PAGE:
Behavioural Change Using Design Thinking by Khairul Anwar

Innovation is a tricky business. It is tricky because you are NOT going to get it right the first time. Yes, it upsets a lot of people in the quality and production departments. It boils the blood of the financial controllers and accountants. Innovation also going to frustrate your marketing department because of the changing consumers mind. Typical change management framework and processes might have to change, as well.

On the flip side, innovation has hues of great stuff. It enlarges the possibilities that you initially thought a constraint. It motivates your salespeople to try something out of the box. It triggers your vice president’s thinking to reimagine the service you provide to new customers segment. Innovation celebrates fail early and fail often (of new things) because persistence will always take us to greener path. Innovation generates new revenue streams and gives you the confidence that things are not so bad after all. It gives a breath of fresh air to unstick a mind-numbing headquarters strategy presentation that has become so out of touch from the customers. Innovation unleashes the creative potential within us all. Innovation offers a window for behavioural change in all organization around the world.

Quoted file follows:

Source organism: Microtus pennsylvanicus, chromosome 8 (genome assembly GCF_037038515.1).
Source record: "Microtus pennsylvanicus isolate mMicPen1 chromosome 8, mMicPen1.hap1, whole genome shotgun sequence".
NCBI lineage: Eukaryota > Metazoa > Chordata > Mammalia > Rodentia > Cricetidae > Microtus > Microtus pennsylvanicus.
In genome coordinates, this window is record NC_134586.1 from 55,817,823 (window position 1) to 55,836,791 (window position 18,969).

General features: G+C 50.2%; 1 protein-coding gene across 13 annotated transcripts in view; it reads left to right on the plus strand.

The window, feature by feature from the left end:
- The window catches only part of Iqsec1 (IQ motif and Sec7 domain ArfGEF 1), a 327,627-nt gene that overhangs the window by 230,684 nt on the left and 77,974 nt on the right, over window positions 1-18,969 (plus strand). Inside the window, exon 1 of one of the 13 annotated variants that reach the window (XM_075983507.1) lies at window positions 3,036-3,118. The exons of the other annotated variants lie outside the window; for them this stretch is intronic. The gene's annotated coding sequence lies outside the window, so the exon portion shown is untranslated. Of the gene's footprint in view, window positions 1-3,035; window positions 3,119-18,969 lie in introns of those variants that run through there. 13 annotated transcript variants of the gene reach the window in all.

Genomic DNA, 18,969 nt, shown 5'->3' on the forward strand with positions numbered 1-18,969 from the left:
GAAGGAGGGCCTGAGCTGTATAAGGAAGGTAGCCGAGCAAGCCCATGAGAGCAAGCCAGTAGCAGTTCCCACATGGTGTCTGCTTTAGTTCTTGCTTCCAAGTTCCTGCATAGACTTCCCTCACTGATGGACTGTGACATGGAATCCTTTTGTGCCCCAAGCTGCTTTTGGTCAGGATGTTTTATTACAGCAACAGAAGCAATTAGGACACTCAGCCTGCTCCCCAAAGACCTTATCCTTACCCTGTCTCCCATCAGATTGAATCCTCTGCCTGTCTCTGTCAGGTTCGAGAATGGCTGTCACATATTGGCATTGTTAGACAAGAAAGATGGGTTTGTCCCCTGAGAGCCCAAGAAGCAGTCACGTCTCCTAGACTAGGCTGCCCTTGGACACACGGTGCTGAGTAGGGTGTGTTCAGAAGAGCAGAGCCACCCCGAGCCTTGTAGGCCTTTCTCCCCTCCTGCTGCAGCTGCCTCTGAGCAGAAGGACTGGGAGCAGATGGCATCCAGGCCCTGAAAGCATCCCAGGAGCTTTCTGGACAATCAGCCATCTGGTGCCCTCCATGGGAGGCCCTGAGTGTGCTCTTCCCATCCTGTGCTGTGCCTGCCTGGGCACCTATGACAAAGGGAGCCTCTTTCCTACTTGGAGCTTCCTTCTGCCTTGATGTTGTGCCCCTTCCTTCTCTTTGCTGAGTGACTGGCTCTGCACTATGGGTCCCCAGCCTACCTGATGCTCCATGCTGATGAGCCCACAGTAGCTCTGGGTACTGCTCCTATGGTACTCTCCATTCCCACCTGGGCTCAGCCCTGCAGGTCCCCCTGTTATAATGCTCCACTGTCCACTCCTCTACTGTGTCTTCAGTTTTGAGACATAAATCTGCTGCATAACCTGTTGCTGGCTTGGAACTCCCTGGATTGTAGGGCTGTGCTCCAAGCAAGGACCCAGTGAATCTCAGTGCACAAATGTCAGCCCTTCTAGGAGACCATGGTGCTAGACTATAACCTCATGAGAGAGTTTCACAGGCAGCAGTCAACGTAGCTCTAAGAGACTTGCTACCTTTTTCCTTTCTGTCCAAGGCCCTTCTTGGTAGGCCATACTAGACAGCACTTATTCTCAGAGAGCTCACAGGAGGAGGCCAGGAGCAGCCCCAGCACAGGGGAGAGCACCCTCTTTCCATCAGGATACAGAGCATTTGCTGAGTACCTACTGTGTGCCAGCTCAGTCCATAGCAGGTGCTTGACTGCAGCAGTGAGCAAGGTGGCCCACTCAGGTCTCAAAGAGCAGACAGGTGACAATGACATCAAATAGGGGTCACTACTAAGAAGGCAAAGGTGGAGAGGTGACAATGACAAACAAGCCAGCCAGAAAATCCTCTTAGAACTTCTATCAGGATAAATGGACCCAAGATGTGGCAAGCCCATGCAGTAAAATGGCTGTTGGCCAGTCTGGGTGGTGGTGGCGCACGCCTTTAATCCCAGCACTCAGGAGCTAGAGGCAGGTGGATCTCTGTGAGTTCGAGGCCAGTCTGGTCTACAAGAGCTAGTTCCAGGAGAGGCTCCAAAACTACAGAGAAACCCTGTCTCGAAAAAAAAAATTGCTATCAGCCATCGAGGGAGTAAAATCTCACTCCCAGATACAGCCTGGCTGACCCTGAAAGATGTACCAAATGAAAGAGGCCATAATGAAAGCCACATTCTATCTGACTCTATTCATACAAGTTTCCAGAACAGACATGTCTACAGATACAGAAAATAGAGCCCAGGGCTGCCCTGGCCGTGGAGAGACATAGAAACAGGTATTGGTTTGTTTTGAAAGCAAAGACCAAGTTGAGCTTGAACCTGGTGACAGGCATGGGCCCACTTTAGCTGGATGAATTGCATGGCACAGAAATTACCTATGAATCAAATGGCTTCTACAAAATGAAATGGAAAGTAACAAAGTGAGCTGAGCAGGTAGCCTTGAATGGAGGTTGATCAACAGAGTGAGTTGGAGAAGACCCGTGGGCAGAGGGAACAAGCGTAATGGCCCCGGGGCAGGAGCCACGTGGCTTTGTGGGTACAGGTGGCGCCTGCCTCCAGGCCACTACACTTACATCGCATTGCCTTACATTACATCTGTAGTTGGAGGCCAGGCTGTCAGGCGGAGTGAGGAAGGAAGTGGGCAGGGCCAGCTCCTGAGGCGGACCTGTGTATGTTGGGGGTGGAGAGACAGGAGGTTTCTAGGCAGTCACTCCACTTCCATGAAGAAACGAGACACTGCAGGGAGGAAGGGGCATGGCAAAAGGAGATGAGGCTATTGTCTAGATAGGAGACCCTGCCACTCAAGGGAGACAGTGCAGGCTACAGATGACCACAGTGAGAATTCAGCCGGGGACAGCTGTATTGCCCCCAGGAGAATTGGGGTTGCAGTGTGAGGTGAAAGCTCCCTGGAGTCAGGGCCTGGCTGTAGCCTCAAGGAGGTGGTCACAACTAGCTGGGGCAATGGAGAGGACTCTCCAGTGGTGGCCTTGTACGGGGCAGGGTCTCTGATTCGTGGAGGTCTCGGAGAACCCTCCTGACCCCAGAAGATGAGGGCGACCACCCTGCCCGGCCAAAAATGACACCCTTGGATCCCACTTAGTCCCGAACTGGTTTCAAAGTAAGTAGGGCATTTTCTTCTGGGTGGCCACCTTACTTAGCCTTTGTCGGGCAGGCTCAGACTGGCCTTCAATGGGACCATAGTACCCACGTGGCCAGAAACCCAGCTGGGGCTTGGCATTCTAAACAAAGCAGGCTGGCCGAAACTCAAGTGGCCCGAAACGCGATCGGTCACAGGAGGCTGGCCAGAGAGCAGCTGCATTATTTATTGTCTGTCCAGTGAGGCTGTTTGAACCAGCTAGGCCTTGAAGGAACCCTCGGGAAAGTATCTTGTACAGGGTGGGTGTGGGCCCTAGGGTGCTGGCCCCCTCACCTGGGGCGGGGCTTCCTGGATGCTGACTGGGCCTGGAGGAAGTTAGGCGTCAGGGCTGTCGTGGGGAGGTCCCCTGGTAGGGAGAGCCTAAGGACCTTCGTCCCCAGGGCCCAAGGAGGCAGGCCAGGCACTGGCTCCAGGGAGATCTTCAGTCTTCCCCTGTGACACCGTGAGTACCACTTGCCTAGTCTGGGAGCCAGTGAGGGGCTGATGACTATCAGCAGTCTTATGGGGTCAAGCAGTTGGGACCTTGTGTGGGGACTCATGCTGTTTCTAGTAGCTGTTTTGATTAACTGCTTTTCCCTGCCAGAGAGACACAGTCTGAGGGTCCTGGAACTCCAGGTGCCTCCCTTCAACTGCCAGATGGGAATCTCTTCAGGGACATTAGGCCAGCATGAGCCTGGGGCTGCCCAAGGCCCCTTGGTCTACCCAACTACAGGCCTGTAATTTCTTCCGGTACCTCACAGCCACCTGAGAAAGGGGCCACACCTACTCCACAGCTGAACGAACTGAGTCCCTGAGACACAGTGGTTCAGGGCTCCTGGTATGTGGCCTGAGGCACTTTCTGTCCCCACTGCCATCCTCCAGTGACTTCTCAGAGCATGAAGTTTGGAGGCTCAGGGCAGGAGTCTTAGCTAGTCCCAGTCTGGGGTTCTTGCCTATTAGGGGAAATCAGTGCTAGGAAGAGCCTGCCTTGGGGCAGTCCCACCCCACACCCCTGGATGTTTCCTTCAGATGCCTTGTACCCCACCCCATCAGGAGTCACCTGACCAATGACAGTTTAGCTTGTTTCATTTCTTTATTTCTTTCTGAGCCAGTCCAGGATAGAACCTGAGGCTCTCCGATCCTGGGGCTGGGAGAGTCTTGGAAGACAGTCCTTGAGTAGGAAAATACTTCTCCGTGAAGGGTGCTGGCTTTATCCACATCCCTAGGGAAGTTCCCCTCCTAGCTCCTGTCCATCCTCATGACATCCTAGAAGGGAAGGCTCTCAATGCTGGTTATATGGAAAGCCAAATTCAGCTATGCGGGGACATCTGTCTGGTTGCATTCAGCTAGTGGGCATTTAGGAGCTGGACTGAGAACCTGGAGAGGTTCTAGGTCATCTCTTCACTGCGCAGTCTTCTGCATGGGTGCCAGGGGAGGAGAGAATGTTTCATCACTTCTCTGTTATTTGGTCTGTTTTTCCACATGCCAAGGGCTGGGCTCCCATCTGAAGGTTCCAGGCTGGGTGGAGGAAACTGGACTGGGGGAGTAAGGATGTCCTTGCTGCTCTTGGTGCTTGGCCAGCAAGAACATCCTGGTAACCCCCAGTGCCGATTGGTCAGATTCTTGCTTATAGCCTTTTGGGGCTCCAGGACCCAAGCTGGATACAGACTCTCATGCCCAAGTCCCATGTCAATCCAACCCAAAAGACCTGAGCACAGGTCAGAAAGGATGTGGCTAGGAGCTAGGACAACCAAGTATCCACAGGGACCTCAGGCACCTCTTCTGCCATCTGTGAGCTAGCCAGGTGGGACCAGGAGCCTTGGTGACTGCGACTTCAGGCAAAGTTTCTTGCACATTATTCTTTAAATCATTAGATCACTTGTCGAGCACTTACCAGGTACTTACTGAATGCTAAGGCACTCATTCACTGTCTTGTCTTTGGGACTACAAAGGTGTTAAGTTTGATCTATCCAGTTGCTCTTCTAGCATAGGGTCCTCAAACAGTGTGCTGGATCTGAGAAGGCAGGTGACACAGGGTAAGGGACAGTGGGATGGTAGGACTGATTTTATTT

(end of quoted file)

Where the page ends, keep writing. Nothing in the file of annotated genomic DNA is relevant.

There are many ways that we can innovate – from the very basic and chaos creativity skill such as “randomness – just think of something great” or “just throw stuff there and see what happen” to the most complex and quantifiable research on creativity. One technique that I wish to share is using the design thinking method. There are several versions of the method, the one I have competence and experience is from the d.school Stanford University and Hasso-Platner Institute (click here to know more). I have been a practitioner and a great fan of innovation and creativity tools, but design thinking transcended all other tools.

Design thinking helps uncover something that was unknown. What you are doing is rediscovering what you already have. It enlarges our capacity to imagine, be creative and build upon big ideas. Creative energy is one of our most precious resources – said Tom Kelley in his book, PDF – Creative Confidence. Using design thinking, we can address a wide variety of business, personal, customer, social and complex challenges in creative new ways, said David Kelley (Tom’s brother) of IDEO.

The CEO of idea couture, Idris Mootee in his book, Design Thinking for Strategic Innovation said that design thinking is “disruptive and provocative by nature because it promotes new ways of looking at problems”. I find this very true. I had one client who attended my workshop on design thinking said she never thought that it is possible to look at the problem in this new way before this.

Jessica runs an insurance company and the “customers” that they always have in mind is the new subscriber of their insurance. However, in the course of the design thinking workshop, she jumped out and said I have been focusing on my customer all wrong. My actual customers are the claimants. That’s where the “pain points” stuff happen. No wonder she said, that sales have been dwindling because in the market their actual customers have been very unhappy about her company.